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Are College Admissions Essays Ever Truly Optional?


Tens of thousands of rising seniors will spend this summer dreading the college admission essay.

I get it! Essays are hard to write. Add to that the weight an essay can play in the admissions process and no wonder students develop writer’s block.

Every year I have a student or two who gleefully tell me they don’t have to worry—they are only applying to schools where the essays are optional. Then I share the bad news: college admissions essays are almost never truly optional.

Why Do Colleges Ask for Essays?

What students often fail to realize is that college essays are designed to help applicants gain admission. The essay is an opportunity for each student to share his or her story—background, strengths, interests, talents, etc.

Colleges understand that students are more than the sum of their test scores and high school grades. Essays are a manageable way for colleges to get to know students better.

In an ideal world every student could gather his or her strongest supporters (teachers, mentors, religious leaders, parents, etc.) and sit down in the admissions office for an hour long conversation on why this student would be an ideal addition to the campus. Everyone could share stories and explain perceived shortcomings. Colleges would get to know each applicant and the environment in which he or she has grown up. But this approach is not practical. Instead of bringing their own cheering section to the admissions office, students get to send essays.

College essays should be arguing each applicant’s case for admission. Instead of a burden, essays are an opportunity!

Who Needs a Quality Essay for Admission?

A number of students NEED quality essays in order to earn admission at the schools on their lists.

Here are the most common situations in which essays are essential:

  • The high flier applying to competitive schools or programs.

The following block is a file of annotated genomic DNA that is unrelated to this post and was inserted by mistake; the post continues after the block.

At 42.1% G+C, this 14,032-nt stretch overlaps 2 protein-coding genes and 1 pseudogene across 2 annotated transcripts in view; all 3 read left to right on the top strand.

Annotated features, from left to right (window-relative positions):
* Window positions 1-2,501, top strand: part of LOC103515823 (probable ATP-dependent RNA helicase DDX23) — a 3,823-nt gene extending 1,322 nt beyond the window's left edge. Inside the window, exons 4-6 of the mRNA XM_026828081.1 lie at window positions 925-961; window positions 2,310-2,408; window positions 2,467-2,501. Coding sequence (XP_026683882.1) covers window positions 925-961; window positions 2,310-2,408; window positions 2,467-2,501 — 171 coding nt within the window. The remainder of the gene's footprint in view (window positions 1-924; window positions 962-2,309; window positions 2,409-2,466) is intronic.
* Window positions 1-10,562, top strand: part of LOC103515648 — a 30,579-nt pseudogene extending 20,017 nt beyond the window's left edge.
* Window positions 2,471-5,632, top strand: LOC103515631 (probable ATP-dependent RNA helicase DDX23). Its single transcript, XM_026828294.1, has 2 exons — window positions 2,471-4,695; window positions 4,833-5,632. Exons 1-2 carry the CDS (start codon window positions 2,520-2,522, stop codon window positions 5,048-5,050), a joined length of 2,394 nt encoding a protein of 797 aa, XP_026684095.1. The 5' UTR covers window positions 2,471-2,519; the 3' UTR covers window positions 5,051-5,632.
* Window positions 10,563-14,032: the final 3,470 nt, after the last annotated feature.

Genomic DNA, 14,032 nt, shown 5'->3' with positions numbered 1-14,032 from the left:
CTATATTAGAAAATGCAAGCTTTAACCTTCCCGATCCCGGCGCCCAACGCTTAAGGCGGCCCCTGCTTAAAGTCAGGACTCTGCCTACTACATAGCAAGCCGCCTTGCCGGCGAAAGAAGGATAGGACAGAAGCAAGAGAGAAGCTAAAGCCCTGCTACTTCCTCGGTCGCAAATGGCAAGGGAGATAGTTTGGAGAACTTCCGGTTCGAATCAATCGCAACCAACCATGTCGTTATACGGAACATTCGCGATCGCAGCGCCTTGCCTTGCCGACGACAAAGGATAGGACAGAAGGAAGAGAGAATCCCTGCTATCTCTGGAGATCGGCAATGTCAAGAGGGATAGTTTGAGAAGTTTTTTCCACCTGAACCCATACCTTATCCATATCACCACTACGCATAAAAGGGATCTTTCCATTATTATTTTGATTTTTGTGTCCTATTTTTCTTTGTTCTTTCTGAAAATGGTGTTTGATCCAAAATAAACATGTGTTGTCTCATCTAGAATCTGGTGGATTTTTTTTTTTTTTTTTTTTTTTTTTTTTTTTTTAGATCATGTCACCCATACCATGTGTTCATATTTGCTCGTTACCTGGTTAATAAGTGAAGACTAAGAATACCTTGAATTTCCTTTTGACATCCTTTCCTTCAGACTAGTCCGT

• The reach student trying to gain admission beyond what grades / scores alone might secure.
  • The OK for admission student who is almost certain to get in, but will want the essay considered for a particular program or scholarships.

Who Doesn’t Need an Essay?

There are some students who would not benefit from submitting an essay. These situations are rare, but if one applies to you, save your energy and don’t bother with the essay.

(All examples assume the particular university does NOT require an essay as part of the application.)

  • A student who meets a specific university policy for guaranteed admission.
  • A student applying to a school where he / she will easily meet the standards set for a particular major or program using only GPA / rank and test scores.
  • A student not interested in scholarship consideration.

Here are some specific examples of students who do not need essays:

Lauren– #8 out of a class of 547 with an SAT score of 1420. She wants to apply to the University of Houston and study psychology. Lauren is not interested in the Honors College or other scholarships. (Not sure why because she looks like a great candidate for honors and scholarships!)

Phillip – no rank from his private school (mostly Bs & Cs) with an ACT score of 20. Phillip wants to spend a year or two at his local community college working on core requirements before he transfers to a four-year university.

Students Whose Essays Made the Difference